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The supreme Aztec god of rain, thunder, and lightning. He is known both as a beneficent giver of life and substance, and a fearsome force of nature.
Carl Black

Tlāloc is the supreme god of rain, earthly fertility, and water in the Aztec pantheon. He was widely worshipped as a beneficent giver of life and sustenance. However, he was also feared for his ability to send hail, thunder, and lightning, and for being the lord of the powerful element of water.

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Tlāloc is also associated with caves, springs, and mountains, most specifically the sacred mountain in which he was believed to reside. His animal forms include herons and water-dwelling creatures such as amphibians, snails, and possibly sea creatures, particularly shellfish.

The four corners of the universe are marked by "the four Tlālocs" which both hold up the sky and function as the frame for the passing of time. Tlāloc was the patron of the Calendar day Mazātl. In Aztec mythology, Tlāloc was the lord of the third sun which was destroyed by fire.

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Tlāloc was selected to be the third sun, he supposedly did a good job until Tezcatlipoca seduces his wife, Xōchiquetzal. Tlāloc then became upset and refused to have it rain, the desperate prayers of humanity started to get on his nerves so he rained fire upon them. He would then remarry to Chalchiuhtlicue, creating Tēcciztēcatl.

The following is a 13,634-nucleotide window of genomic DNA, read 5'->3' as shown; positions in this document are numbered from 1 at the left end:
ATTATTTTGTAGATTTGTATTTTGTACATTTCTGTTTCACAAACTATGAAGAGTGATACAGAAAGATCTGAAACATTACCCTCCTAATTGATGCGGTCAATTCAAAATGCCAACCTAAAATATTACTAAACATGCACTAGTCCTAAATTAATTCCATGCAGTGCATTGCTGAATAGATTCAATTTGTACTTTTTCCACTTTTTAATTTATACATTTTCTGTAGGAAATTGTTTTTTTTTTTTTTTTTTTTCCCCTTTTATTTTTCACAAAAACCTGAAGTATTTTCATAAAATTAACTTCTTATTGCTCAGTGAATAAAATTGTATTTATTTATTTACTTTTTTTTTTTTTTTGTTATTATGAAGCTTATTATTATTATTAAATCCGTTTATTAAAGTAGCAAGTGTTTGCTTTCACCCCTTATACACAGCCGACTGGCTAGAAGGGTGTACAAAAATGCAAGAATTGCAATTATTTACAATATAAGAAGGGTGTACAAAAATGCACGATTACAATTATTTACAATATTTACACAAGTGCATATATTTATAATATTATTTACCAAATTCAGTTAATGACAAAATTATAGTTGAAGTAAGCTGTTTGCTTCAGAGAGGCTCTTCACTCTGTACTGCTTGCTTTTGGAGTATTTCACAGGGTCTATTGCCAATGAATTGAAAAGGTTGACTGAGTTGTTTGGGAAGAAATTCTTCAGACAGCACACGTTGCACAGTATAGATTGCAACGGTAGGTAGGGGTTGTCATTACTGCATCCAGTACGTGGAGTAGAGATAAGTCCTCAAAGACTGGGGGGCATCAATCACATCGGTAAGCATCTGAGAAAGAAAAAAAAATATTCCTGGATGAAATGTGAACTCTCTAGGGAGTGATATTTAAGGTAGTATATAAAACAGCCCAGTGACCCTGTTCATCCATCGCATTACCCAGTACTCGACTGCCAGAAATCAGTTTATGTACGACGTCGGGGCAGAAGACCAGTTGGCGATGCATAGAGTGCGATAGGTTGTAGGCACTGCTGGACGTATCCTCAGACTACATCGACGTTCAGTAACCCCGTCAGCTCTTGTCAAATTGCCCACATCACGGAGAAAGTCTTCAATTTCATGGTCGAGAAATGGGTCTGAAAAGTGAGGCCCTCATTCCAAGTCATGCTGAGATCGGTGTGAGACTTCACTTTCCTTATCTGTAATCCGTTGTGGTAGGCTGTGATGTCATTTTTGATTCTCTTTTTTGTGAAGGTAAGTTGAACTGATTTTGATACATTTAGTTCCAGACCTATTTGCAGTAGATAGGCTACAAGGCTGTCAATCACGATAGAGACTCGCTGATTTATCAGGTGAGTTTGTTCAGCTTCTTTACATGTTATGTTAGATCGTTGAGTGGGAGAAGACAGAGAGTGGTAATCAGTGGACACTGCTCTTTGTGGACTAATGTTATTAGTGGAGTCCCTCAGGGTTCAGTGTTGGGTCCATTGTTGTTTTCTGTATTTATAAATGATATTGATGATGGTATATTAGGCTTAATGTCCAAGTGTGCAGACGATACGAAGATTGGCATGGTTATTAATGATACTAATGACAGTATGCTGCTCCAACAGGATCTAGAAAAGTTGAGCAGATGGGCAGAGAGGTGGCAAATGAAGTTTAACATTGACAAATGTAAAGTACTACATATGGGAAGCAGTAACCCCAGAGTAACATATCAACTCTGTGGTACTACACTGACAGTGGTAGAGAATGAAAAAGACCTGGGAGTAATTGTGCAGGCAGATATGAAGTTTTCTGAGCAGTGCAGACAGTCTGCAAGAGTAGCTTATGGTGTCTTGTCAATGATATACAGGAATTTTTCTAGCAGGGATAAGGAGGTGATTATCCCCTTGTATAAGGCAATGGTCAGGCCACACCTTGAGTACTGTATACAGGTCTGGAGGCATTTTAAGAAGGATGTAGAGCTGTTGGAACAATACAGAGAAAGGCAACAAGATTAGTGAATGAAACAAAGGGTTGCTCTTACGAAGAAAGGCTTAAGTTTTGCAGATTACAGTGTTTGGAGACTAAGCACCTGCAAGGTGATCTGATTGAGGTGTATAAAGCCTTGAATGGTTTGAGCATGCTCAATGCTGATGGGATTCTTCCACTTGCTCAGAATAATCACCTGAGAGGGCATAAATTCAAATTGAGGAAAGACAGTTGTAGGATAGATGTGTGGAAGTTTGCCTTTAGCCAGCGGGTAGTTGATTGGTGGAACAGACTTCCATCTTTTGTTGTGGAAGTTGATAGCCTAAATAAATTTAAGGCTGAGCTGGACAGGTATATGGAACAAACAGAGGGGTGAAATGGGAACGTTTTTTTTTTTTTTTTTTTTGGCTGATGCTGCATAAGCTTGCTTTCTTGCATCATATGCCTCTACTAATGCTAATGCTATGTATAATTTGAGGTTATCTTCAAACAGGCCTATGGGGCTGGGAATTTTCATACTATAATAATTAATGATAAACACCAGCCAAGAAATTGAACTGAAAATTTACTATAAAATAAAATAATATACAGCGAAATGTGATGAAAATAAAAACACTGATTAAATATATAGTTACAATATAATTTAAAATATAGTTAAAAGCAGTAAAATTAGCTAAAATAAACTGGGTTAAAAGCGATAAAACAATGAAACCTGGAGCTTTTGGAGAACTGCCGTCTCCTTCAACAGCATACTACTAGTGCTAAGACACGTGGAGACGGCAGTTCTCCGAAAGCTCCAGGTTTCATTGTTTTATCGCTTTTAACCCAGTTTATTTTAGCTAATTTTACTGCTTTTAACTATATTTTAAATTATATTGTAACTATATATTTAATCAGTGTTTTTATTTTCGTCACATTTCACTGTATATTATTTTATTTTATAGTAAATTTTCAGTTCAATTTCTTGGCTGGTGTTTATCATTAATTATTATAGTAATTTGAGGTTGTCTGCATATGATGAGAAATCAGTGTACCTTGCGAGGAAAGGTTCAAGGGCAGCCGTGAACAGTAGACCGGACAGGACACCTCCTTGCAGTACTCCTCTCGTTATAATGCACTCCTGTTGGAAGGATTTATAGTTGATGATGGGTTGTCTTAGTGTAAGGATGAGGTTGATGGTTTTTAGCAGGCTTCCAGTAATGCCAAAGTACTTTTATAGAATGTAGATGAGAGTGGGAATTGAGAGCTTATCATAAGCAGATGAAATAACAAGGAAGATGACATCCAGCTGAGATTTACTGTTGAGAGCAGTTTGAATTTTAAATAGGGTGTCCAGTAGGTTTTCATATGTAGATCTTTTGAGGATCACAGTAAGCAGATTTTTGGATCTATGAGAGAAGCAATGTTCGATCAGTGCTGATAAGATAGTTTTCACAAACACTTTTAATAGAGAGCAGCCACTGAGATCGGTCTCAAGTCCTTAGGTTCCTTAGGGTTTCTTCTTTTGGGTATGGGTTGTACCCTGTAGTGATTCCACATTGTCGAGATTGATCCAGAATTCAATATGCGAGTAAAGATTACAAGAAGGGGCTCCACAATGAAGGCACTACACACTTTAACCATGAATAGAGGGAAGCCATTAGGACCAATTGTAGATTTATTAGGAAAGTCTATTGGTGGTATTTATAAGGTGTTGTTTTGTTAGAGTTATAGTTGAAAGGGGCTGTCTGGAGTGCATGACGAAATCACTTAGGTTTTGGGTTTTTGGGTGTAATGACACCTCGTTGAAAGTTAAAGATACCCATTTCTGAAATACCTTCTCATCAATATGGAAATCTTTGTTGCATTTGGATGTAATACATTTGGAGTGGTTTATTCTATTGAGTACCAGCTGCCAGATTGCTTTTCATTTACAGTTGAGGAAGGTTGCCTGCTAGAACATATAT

Myths and Legends

Additionally, Tlāloc is thought to be one of the patron deities of the trecena of 1 Quiahuitl (along with Chicomecōātl). Trecenas are the thirteen-day periods into which the 260-day calendar is divided. The first day of each trecena dictates the augury, or omen, and the patron deity or deities associated with the trecena.

On page 28 of the Codex Borgia, the Five Tlaloque are pictured watering maize fields. Each Tlāloc is pictured watering the maize with differing types of rains, of which only one was beneficial. The rain that was beneficial to the land was burnished with jade crystals and likely represented the type of rain that would make a bountiful harvest. The other forms of rain were depicted as destroyers of crops, “fiery rain, fungus rain, wind rain, and flint blade rain”. This depiction shows the power that Tlāloc had over the Central American crop supply. Also, the high ratio of damaging rains to beneficial rains likely symbolizes the ratio of the likelihood that crops are destroyed to them being nourished. This would explain why so much effort and resources were put forth by the Central Americans in order to appease the Gods.

In Aztec mythic cosmography, Tlāloc ruled the fourth layer of the upper world, or heavens, which is called Tlālocan ("place of Tlāloc") in several Aztec codices. Described as a place of unending springtime and a paradise of green plants, Tlālocan was the destination in the afterlife for those who died violently from phenomena associated with water, such as by lightning, drowning, and water-borne diseases. These violent deaths also included leprosy, venereal disease, sores, dropsy, scabies, gout, and child sacrifices.

The Nahua believed that Huītzilōpōchtli could provide them with fair weather for their crops and they placed an image of Tlāloc, who was the rain-god, near him so that if necessary, the war god could compel the rain maker to exert his powers.

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